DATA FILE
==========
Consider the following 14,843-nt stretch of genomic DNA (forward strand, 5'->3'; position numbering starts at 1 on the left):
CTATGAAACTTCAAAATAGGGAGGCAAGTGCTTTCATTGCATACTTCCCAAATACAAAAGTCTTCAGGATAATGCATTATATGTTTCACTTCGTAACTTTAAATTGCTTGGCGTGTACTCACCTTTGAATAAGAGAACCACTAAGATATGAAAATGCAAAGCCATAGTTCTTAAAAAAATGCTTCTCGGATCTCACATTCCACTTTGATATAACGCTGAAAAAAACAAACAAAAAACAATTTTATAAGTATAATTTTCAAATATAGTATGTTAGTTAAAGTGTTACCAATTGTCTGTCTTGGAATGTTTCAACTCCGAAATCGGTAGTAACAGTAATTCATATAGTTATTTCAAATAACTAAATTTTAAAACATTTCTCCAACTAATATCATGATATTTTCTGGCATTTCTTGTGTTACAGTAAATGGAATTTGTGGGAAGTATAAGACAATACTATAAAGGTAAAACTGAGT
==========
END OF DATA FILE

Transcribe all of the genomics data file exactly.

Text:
Consider the following 14,843-nt stretch of genomic DNA (forward strand, 5'->3'; position numbering starts at 1 on the left):
CTATGAAACTTCAAAATAGGGAGGCAAGTGCTTTCATTGCATACTTCCCAAATACAAAAGTCTTCAGGATAATGCATTATATGTTTCACTTCGTAACTTTAAATTGCTTGGCGTGTACTCACCTTTGAATAAGAGAACCACTAAGATATGAAAATGCAAAGCCATAGTTCTTAAAAAAATGCTTCTCGGATCTCACATTCCACTTTGATATAACGCTGAAAAAAACAAACAAAAAACAATTTTATAAGTATAATTTTCAAATATAGTATGTTAGTTAAAGTGTTACCAATTGTCTGTCTTGGAATGTTTCAACTCCGAAATCGGTAGTAACAGTAATTCATATAGTTATTTCAAATAACTAAATTTTAAAACATTTCTCCAACTAATATCATGATATTTTCTGGCATTTCTTGTGTTACAGTAAATGGAATTTGTGGGAAGTATAAGACAATACTATAAAGGTAAAACTGAGT